An aeronautical heritage award from the Royal Aeronautical Society was unveiled at Cranfield University this week, paying tribute to one of the world’s leading experts on air passenger safety. The plaque was given in recognition of Professor Helen Muir’s significant work in developing passenger safety, which influenced the design of today’s aircraft and has resulted in safer air travel.
The Plaque was unveiled by the President of the Royal Aeronautical Society Retd. Air Commodore Peter Round with Professor Iain Gray, Director of Aerospace at Cranfield. The event was attended by members of Helen Muir’s family and by Cranfield staff and alumni who had been involved in the evacuation trials.
Awarded by the Royal Aeronautical Society (RAeS), the Aeronautical Heritage Award plaques celebrate and commemorate technical or operational achievements that made an original and unique contribution to aeronautics, and which are of world significance.
Professor Helen Muir OBE was Professor of Aerospace Psychology at Cranfield University, also serving as Dean of Engineering and Pro Vice-Chancellor. She was an acknowledged world leader in passenger safety, and an expert in human factors.
After the Manchester air disaster in 1985 when 55 people died in a fire despite the fact that the aircraft was on the runway, it was work led by Helen with her team on cabin evacuation trials which made a major contribution to improved cabin design and cabin crew training in civil aircraft. She developed cabin evacuation test procedures which are mostly still in place today.
Helen was the first chair of the RAeS’ Human Factors group, and was a key player in setting up the Women in Aerospace and Aviation Committee.
In 1999, Professor Muir was awarded the prestigious Whittle Award for her outstanding contribution to airworthiness. In 2004, she received the Sir James Martin Gold Medal from the Guild of Air Pilots and Air Navigators and in 2008 was the first Briton to be given the L. Welch Pogue Lifetime Achievement Award for her visionary and pre-eminent leadership in aviation.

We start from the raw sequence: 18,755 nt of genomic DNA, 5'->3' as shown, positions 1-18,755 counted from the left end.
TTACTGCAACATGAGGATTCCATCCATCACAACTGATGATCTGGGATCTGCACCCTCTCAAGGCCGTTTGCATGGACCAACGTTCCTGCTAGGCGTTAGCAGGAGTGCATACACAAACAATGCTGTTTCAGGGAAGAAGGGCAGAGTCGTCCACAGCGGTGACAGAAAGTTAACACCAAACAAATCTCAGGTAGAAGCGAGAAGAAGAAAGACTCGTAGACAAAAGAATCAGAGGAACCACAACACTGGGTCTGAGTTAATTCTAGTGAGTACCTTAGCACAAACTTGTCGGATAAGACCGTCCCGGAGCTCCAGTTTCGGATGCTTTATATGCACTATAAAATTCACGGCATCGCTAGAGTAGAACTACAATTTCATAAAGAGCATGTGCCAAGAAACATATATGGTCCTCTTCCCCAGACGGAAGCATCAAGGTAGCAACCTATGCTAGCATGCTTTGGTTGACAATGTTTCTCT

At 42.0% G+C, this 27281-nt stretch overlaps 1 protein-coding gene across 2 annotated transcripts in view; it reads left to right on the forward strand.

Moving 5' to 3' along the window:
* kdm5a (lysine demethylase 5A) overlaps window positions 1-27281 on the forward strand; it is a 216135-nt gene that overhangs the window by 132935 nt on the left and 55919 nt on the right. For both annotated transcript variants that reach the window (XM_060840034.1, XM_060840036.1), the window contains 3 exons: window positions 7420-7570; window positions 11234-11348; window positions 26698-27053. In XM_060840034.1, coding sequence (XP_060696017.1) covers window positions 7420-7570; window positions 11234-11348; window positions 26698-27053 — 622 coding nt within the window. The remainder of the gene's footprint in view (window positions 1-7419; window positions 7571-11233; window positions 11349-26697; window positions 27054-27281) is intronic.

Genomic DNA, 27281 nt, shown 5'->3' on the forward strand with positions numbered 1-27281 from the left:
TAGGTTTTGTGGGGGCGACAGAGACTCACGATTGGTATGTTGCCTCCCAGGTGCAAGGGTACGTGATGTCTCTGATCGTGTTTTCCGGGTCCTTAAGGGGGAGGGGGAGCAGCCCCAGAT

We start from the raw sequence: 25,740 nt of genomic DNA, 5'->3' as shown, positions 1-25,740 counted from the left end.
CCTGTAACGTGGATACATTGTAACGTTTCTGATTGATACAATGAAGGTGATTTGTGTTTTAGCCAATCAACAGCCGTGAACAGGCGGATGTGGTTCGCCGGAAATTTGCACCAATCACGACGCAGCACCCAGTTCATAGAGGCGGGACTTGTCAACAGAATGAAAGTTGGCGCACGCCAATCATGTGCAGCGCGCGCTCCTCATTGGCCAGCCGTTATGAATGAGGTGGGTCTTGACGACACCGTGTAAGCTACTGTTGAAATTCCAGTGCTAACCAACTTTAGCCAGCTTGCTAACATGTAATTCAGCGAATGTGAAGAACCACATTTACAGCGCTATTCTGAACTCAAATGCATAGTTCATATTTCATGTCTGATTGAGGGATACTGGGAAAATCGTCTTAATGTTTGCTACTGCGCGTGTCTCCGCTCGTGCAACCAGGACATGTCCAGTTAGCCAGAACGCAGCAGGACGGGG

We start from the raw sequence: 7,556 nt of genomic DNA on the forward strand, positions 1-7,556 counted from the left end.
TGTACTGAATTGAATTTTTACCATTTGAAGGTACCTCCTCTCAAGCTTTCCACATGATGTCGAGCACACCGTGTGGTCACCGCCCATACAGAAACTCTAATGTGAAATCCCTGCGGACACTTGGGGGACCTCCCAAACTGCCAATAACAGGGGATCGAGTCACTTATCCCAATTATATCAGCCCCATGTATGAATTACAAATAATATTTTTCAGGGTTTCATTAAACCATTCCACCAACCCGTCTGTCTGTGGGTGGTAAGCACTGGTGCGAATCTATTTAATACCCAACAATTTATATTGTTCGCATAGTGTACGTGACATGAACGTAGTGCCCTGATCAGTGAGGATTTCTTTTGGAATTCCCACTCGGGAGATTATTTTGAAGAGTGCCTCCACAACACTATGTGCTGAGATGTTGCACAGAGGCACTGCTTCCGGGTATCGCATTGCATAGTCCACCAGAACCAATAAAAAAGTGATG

Professor Dame Helen Atkinson DBE FREng, Pro-Vice-Chancellor – Aerospace, Transport and Manufacturing at Cranfield University, said: “Many of Professor Muir’s cabin evacuation trials took place at Cranfield and her work here changed aircraft design and made air travel safer. A number of Cranfield staff and students were involved in the evacuation trials in the late 1980s and early 1990’s and remember the experience acutely. The influence of her pioneering work still resonates today – and this heritage plaque is a fitting tribute to her ongoing legacy.”
David Edwards FRAeS, Chief Executive of the Royal Aeronautical Society, said: "Aviation is undoubtedly a team effort, so it is sometimes hard to pinpoint one person and say they made flying safer. But Helen Muir is one such person. Her work and research have made us all safer when we fly and whilst those outside of aviation may not recognise her name, they will be aware of her impact. Today, on every commercial flight around the world, cabin safety briefings include instructions which resulted directly from her work.
“We should be enormously grateful to her, and the Royal Aeronautical Society is pleased to celebrate her life with this Aeronautical Heritage Award plaque."
The plaque will be mounted outside Building 83 on Cranfield’s main campus. Cranfield University is launching a Helen Muir PhD Scholarship fund to commemorate Helen and her work by supporting a PhD student to carry out further work on cabin safety.
Do you have vivid memories of participating in Professor Muir’s cabin evacuation trials in the late 1980s and early 1990s? Would you be happy to share those memories with us? As part of the University’s 75th anniversary year we are hoping to capture memories of Professor Muir’s pioneering work to add to our archive and share with both alumni and prospective students. To share your memories please complete this form.